DSM carotenoid product awarded GRAS as a nutritive antioxidant for breeder hens

By Aerin Curtis

- Last updated on GMT

DSM gets GRAS for antioxidant for poultry breeders
DSM’s canthaxanthin supplement Carophyll Red 10% has received a generally recognized as safe (GRAS) label as a nutritive antioxidant to support the development of chicken embryos from the US Food and Drug Administration (FDA). 

The Dutch group said it followed FDA procedures to establish that Carophyll Red is GRAS under the intended conditions of use. This process included convening an expert panel to review the necessary product safety data and then submitting a voluntary notification to the FDA. 

The rating allows for the carotenoid product to be fed at 6 parts per million of complete feed for breeder hens.

Carophyll Red is already recognized as an effective antioxidant and performance enhancer for poultry breeders by the European Food Safety Authority (EFSA)​, said DSM.

Although originally used as way to improve egg yolk color and skin pigmentation, the company said it sought this GRAS label for canthaxanthin as part of its MaxiChick project. That initiative sees Carophyll Red combined with an active form of vitamin D3, an additive known as Hy-D.

There can be a difference of about 40 chicks between breed potential and the numbers of chicks per hen that producers see, which can lead to economic difficulties for farmers, said Rual Lopez-Ulibarri, DSM innovation project director.

He told FeedNavigator the use of the antioxidant supplement in addition to a vitamin necessary for bone growth helps boost the numbers of chicks hatched.

The FDA GRAS recognition, continued Lopez-Ulibarri, opens new doors for DSM in that it can now offer the additive to US breeder companies and to explore the potential for producing more and stronger chicks.

Antioxidant capacity in egg yolk

When canthaxanthin is fed to breeder hens, the compound creates deposits in egg yolks, he said.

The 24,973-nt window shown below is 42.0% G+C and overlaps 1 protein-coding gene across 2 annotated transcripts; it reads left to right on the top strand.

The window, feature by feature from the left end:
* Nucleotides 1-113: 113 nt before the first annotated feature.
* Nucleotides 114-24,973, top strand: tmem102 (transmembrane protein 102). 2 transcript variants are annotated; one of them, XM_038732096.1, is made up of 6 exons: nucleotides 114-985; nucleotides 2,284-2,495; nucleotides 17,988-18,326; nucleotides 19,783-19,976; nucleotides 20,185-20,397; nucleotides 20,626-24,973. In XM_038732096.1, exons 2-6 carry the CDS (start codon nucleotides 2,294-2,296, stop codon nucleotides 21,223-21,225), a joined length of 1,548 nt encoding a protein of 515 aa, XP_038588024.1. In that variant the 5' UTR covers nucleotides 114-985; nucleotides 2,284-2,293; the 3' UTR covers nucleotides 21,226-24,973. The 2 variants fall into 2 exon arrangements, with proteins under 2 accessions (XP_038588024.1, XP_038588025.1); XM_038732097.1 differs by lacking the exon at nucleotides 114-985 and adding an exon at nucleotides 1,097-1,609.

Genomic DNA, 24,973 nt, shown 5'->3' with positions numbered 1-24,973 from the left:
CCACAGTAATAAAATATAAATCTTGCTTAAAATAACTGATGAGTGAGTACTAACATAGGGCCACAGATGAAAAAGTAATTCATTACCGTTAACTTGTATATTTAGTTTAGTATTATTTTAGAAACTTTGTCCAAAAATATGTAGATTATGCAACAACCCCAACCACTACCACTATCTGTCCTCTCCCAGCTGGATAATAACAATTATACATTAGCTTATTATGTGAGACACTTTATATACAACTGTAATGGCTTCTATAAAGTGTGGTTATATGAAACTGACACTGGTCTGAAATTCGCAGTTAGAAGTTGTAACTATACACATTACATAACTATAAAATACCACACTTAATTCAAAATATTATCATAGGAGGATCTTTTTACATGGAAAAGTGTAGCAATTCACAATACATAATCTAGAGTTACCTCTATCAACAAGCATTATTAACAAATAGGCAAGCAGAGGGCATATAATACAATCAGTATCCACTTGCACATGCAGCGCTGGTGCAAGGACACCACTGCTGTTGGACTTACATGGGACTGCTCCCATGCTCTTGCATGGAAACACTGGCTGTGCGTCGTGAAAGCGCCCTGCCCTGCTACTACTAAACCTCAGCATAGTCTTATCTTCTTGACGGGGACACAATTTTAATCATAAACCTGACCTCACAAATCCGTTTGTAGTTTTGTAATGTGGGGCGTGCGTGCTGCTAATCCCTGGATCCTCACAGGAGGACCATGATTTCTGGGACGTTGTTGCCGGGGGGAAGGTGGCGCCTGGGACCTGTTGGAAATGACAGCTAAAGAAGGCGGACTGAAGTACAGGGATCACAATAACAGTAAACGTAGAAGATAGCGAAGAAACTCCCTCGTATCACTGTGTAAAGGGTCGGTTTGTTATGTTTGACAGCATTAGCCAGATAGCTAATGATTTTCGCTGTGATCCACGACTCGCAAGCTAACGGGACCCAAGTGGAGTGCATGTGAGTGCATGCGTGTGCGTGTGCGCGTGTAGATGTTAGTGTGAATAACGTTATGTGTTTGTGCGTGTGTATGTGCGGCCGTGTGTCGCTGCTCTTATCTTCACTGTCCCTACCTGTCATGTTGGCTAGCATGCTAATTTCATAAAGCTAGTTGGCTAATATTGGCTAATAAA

“This increases the antioxidant capacity in the egg yolk, which is very important since the cell division happening in the fertile egg during chick embryo development leads to a considerable amount of pro-oxidant substances affecting lipids, proteins and even DNA sequences,”​ said Lopez-Ulibarri. “Therefore, there is a strong need for a local antioxidant and the only ones available in the yolk are vitamin E and carotenoids, such as canthaxanthin.”

Additionally, some of the research demonstrates positive benefits in growth and breast meat yield for chickens whose mother received the combined supplements, he said.

“The proposed dose in feed does not increase consumer exposure beyond the established ADI (Acceptable Daily Intake), which is set at 150 mg/p/d in the US,”​ the company reported. “DSM´s canthaxanthin (Carophyll Red 10%) meets the specifications stated in 21 CFR 73.75 (Code of Federal Relations Title 21) and is safe for both animals and humans, when used at the intended rate.”

Market response

The product has been subject to more than 70 tests in several countries, said Lopez-Ulibarri, involving involved chickens, ducks and turkeys.

DSM received an international patent for both canthaxanthin and its vitamin D3 supplement for use independently or in combination for ‘fertility, hatchability, egg production and reduced early embryo mortality’ ​in 2014.

Demand for the canthaxanthin product in combination with vitamin D3 has been growing, Lopez-Ulibarri said. “The breeder application is responsible for about 40% of this growth in the last two years,” ​he added.

Research results

In one research study examining the effects of canthaxanthin use and published in Poultry Science​, 396 birds were fed 6 mg/kg of a canthaxanthin supplement to test effects on body weight, laying rate, mortality and fertility, said researchers. The supplement was fed for 24 weeks.

The birds were split into two groups, one which received the supplement and the other which did not, researchers said.

Although body weight, mortality and laying rate were not altered by use of the supplement, there was a boost to breeder fertility, improved hatchability and decreased embryo mortality, researchers found.

The hatchability of eggs from control birds was 83% and from birds getting the supplement was 86.2%. And, the hatchability of fertile eggs was 91.3% for control birds compared to 93.7% of treated birds.

“The supplementation of broiler breeder diets with canthaxanthin improved the hatchability rate, fertility, and reduced the presence of thiobarbituric reactive substances in eggs,”​ said the scientists.

Source:Poultry Science
Title:Effects of canthaxanthin on the productive and reproductive performance of broiler breeders
DOI:10.3382/ps.2011-01582
Authors:​ A. P. Rosa, A. Scher,  J. O. B. Sorbara, L. S. Boemo, J. Forgiarini, and A. Londero

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